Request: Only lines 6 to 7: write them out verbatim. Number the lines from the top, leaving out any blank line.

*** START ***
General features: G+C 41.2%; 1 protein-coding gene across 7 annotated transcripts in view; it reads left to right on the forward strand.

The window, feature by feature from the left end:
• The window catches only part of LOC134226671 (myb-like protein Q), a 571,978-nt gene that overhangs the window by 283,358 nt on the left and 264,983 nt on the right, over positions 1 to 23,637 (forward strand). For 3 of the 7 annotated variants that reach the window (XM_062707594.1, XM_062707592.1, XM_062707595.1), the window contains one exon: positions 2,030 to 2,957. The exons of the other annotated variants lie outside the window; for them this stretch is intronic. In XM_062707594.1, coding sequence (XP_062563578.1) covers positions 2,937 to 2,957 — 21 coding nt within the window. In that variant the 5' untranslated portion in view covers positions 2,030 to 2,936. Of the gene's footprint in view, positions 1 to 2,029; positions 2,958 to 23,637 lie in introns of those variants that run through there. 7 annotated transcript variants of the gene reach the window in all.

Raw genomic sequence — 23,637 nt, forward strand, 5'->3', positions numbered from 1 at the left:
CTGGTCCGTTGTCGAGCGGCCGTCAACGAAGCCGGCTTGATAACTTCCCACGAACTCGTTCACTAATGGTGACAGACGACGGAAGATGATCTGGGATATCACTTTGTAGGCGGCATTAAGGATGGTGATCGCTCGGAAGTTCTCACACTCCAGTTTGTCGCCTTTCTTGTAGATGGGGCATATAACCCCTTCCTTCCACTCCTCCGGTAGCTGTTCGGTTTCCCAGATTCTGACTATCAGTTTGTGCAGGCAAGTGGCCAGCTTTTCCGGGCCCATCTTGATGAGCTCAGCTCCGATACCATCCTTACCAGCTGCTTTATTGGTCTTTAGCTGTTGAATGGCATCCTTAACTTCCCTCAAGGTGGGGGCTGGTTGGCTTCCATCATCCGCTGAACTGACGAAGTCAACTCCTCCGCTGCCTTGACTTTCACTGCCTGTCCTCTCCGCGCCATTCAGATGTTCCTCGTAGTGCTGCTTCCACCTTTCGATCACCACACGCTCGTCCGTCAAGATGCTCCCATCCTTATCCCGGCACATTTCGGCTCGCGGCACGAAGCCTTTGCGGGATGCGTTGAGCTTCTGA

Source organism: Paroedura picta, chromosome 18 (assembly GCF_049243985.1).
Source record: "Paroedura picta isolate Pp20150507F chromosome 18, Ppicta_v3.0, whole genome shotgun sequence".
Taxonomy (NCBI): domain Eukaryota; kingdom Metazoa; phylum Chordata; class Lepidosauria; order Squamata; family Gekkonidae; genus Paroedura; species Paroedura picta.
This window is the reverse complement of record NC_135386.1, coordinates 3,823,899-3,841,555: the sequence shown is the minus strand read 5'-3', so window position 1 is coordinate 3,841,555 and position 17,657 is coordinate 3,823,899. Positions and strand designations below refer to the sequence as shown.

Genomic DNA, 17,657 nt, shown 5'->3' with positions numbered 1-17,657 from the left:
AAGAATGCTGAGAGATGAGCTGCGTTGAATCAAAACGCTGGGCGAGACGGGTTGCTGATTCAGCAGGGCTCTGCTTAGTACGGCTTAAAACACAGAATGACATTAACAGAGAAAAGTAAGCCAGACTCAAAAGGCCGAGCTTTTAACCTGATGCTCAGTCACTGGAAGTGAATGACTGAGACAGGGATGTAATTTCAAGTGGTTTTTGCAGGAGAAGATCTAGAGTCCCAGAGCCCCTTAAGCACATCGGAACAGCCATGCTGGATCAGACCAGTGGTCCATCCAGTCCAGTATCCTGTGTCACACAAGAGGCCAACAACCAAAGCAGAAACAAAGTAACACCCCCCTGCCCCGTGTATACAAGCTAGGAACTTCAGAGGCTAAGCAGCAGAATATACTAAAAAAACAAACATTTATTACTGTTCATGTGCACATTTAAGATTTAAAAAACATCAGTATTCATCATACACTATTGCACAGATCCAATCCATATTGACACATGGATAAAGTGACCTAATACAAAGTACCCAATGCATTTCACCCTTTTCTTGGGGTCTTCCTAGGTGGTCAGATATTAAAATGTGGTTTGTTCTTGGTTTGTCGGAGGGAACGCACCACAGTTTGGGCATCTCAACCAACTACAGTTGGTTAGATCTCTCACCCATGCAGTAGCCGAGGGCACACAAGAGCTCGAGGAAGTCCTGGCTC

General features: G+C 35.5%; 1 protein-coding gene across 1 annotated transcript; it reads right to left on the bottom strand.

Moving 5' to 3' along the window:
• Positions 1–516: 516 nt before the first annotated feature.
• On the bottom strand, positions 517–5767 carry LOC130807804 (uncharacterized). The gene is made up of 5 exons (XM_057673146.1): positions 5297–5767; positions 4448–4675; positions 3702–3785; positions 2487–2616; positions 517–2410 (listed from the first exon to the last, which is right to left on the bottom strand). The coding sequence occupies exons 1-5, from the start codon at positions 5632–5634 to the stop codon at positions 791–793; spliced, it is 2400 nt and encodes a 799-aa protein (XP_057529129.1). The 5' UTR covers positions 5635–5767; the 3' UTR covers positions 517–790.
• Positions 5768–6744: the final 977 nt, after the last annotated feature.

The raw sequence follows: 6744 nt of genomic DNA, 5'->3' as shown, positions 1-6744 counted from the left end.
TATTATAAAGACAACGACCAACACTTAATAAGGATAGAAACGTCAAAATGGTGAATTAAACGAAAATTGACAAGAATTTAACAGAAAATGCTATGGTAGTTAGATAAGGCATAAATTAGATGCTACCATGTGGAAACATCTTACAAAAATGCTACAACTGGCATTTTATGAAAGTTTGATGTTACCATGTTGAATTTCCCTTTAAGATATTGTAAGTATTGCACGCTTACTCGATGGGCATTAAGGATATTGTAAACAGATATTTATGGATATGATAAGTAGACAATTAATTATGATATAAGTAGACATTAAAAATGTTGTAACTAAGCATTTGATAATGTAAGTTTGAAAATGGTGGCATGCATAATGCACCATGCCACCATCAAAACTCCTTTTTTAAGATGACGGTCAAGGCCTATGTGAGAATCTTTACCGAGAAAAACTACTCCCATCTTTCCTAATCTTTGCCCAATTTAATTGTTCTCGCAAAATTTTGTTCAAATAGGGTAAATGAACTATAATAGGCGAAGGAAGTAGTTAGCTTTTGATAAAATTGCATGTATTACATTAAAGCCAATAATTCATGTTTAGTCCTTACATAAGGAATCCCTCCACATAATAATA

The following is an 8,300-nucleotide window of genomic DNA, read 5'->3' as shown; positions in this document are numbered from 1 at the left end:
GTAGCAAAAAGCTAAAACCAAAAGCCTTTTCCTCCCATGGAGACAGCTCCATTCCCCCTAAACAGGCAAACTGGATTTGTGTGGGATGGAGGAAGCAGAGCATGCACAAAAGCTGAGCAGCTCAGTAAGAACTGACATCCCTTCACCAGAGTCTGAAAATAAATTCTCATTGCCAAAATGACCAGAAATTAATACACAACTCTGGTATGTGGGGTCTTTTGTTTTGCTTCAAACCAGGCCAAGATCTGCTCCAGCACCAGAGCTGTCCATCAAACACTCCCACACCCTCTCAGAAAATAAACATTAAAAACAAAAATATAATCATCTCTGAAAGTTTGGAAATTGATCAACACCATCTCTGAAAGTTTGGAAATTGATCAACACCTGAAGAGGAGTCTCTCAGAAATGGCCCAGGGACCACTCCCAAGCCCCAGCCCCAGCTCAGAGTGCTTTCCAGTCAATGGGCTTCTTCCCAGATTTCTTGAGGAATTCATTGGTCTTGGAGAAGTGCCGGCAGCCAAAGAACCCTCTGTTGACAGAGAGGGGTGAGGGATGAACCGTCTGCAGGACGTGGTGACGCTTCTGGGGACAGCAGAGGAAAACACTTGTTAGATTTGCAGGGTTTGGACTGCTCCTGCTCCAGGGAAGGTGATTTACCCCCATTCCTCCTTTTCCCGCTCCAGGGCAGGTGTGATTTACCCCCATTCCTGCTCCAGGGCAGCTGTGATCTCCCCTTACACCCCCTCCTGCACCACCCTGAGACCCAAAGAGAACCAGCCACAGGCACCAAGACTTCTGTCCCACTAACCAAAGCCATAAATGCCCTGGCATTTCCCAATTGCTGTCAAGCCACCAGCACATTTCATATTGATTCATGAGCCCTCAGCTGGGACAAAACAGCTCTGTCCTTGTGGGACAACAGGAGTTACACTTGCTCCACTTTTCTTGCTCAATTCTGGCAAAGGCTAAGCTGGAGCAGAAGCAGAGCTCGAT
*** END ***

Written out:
Source organism: Paroedura picta, chromosome 18 (assembly GCF_049243985.1).
Source record: "Paroedura picta isolate Pp20150507F chromosome 18, Ppicta_v3.0, whole genome shotgun sequence".